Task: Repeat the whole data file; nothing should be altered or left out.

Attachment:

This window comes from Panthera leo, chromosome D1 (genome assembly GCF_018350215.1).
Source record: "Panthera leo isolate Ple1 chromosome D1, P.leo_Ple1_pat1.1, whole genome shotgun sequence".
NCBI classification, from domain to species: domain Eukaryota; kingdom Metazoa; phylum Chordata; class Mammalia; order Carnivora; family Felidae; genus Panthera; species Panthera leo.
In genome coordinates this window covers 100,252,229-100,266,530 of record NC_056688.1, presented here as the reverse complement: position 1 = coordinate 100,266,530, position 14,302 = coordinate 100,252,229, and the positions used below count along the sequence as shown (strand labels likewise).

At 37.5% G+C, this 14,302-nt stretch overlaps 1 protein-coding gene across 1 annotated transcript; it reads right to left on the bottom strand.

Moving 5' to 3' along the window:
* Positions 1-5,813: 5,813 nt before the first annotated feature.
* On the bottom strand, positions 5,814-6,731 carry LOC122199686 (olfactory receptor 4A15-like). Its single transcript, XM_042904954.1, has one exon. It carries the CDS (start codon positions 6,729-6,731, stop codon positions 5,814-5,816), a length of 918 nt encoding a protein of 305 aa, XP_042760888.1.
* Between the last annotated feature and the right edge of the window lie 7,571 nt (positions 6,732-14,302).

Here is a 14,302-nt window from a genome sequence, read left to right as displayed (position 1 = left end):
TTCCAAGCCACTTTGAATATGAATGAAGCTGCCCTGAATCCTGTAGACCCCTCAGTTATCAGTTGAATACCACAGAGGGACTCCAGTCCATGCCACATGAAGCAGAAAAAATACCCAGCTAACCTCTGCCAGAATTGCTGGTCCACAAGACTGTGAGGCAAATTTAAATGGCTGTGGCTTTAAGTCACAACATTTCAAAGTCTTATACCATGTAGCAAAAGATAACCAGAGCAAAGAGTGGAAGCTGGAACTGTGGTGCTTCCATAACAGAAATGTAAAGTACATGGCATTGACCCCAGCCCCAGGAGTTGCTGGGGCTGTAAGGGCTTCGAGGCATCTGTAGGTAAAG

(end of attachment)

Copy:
This window comes from Panthera leo, chromosome D1 (genome assembly GCF_018350215.1).
Source record: "Panthera leo isolate Ple1 chromosome D1, P.leo_Ple1_pat1.1, whole genome shotgun sequence".
NCBI classification, from domain to species: domain Eukaryota; kingdom Metazoa; phylum Chordata; class Mammalia; order Carnivora; family Felidae; genus Panthera; species Panthera leo.
In genome coordinates this window covers 100,252,229-100,266,530 of record NC_056688.1, presented here as the reverse complement: position 1 = coordinate 100,266,530, position 14,302 = coordinate 100,252,229, and the positions used below count along the sequence as shown (strand labels likewise).

At 37.5% G+C, this 14,302-nt stretch overlaps 1 protein-coding gene across 1 annotated transcript; it reads right to left on the bottom strand.

Moving 5' to 3' along the window:
* Positions 1-5,813: 5,813 nt before the first annotated feature.
* On the bottom strand, positions 5,814-6,731 carry LOC122199686 (olfactory receptor 4A15-like). Its single transcript, XM_042904954.1, has one exon. It carries the CDS (start codon positions 6,729-6,731, stop codon positions 5,814-5,816), a length of 918 nt encoding a protein of 305 aa, XP_042760888.1.
* Between the last annotated feature and the right edge of the window lie 7,571 nt (positions 6,732-14,302).

Here is a 14,302-nt window from a genome sequence, read left to right as displayed (position 1 = left end):
TTCCAAGCCACTTTGAATATGAATGAAGCTGCCCTGAATCCTGTAGACCCCTCAGTTATCAGTTGAATACCACAGAGGGACTCCAGTCCATGCCACATGAAGCAGAAAAAATACCCAGCTAACCTCTGCCAGAATTGCTGGTCCACAAGACTGTGAGGCAAATTTAAATGGCTGTGGCTTTAAGTCACAACATTTCAAAGTCTTATACCATGTAGCAAAAGATAACCAGAGCAAAGAGTGGAAGCTGGAACTGTGGTGCTTCCATAACAGAAATGTAAAGTACATGGCATTGACCCCAGCCCCAGGAGTTGCTGGGGCTGTAAGGGCTTCGAGGCATCTGTAGGTAAAG